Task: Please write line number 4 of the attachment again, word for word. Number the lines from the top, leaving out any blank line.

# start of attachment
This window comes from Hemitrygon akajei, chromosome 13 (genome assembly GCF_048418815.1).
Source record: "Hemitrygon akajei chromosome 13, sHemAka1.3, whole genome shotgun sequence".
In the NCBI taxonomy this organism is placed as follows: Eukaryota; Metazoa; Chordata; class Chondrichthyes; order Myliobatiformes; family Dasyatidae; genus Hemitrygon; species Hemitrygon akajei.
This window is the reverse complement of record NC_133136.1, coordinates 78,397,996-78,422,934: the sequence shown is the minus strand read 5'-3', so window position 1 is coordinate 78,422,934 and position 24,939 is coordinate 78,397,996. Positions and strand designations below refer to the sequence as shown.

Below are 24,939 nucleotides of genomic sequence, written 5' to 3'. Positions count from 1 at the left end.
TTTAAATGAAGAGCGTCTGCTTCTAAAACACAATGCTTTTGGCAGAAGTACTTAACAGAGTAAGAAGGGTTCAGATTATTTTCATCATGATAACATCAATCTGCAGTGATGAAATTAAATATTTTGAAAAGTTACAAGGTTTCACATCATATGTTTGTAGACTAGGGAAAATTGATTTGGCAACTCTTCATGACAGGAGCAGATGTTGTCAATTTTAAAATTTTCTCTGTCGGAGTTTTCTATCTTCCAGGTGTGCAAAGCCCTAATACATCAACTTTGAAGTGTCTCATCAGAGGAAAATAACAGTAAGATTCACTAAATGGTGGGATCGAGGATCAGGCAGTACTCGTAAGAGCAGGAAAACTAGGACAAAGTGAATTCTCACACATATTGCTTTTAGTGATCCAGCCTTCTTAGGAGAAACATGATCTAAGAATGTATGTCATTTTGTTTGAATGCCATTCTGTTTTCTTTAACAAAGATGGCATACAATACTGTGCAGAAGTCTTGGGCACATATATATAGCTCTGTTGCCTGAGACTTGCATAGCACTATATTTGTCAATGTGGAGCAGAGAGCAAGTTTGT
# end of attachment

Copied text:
This window is the reverse complement of record NC_133136.1, coordinates 78,397,996-78,422,934: the sequence shown is the minus strand read 5'-3', so window position 1 is coordinate 78,422,934 and position 24,939 is coordinate 78,397,996. Positions and strand designations below refer to the sequence as shown.